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The Hoya

Georgetown University’s Newspaper of Record since 1920

The Hoya

Georgetown University’s Newspaper of Record since 1920

The Hoya

Journalist Explores Coverage of Civil Rights Movement

National Public Radio (NPR) journalist Ayesha Rascoe’s newest pursuit started with a simple question: “Where are these stories?”

Rascoe leads an NPR series titled “The Civil Rights Generation,” where she interviews lesser-known guests about their experiences during the U.S. civil rights movement of the mid-20th century. She joined Eugene Scott, a 2018 Georgetown Institute of Politics and Public Service Fellow, in a March 28 conversation hosted by GU Politics, an academic center devoted to preparing students for careers in public service, and the Georgetown Journalism Program.

Rascoe said her series emerged from a desire to explore the stories of those involved in the civil rights movement who never had a chance to share or record what they witnessed — the unnamed figures who hold untold but important stories. 

“Sometimes you lose the humanity of these people,” Rascoe said at the event. “And the civil rights movement, what made it so powerful, is that it wasn’t just these very prominent people, but it was everyday people who were standing up and doing their part.”

Rascoe said that for many who lived through the staunch segregation and discrimination that marked the mid-20th century, it may be difficult to talk about the trauma they experienced. In 1970, when a black man was killed outside a store in downtown Oxford, N.C., the murderers were never charged. 

Despite this, she was able to sit down and interview her own family members, primarily her mother and uncle, and said she learned many new things about their lived experiences.

Georgetown University McCourt School | The Georgetown Institute of Politics and Public Service and the Georgetown Journalism Program hosted Ayesha Rascoe to discuss her latest project chronicling underrepresented voices in the Civil Rights Movement.

Rascoe and her family grew up in Oxford, N.C. When her uncle was a child, he was one of the Black children integrating into a previously all-white school amid bomb threats. Even after integration, he rode on a segregated bus. 

Addison Goodman (COL ’24), who attended the event, has aunts and uncles who went to segregated schools in Tallahassee, Fla., a hotbed for racial violence during the civil rights movement.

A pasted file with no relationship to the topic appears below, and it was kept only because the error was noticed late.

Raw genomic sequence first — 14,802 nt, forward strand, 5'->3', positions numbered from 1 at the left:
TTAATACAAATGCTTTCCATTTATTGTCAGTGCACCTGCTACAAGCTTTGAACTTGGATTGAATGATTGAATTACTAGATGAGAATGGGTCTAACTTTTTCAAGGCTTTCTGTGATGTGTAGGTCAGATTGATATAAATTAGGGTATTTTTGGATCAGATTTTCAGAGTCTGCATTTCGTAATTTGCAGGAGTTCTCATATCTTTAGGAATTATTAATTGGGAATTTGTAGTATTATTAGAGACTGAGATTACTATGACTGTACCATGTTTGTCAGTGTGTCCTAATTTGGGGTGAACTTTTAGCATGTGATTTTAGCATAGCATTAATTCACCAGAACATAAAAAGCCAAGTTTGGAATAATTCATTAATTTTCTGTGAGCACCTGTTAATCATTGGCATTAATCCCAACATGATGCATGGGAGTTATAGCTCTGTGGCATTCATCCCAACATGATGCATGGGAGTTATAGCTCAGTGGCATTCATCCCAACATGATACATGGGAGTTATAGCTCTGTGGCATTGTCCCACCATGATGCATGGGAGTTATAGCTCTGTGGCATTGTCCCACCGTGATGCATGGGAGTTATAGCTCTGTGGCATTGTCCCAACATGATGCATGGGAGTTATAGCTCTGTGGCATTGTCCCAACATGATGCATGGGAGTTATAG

“They never, ever talk about it unless me, who’s very interested, asks,” Goodman told The Hoya. “I always think of my grandma and my great aunt who had passed away, and I always think of how all those stories are lost, but not really, because my parents and their older siblings lived through all that.” 

Although time has passed, Rascoe said the vestiges of racism are hard to wash away. Her own homecoming court was segregated, and her grandmother, who grew up in North Carolina and later moved to New Jersey, said trauma from her past impacts her to this day. 

“If you said something to the wrong person, they would kill you,” Rascoe told The Hoya. “You could just tell, even in her 80s, it was so fresh in her mind. Like that you cannot do these things, like this was not a game. This was life or death. That doesn’t leave you.” 

Scott spoke about the implications of recent efforts to censor the history of the civil rights movement, namely through the Parental Bill of Rights, legislation that recently passed the U.S. House that would enable banning books related to the movement.

“We never fully can tell just how inhumane this period of our country’s history was,” Scott said at the event. “And we risk even losing the most sanitized versions of these stories because of these book bannings.”

Rascoe said that while she doesn’t interview those who fought against the civil rights movement, these are also stories that need to be told in order to better understand the brutality of what occurred.

“I do think that one of the big problems is that you hear these stories about the civil rights era and what happened, and then it’s almost as if everyone who’s doing the oppressing, the earth swallowed them up, and they’re never heard from again,” Rascoe said. 

Rascoe and Scott also discussed how the journalism industry has changed for Black writers in the last decade. 

“I don’t know that Black journalists 10 years before us had the freedom to speak this openly about racism being bad,” Scott said.

Rascoe’s series is ongoing; she still has a few stories left to tell. 

“We have a fight right now over the history that we’re being told, and so I think it’s just more important than ever that as many outlets and books and podcasts as possible just set the record straight and make a record so that somebody can find it somewhere. Because they may not get it in the classroom,” Rascoe said.

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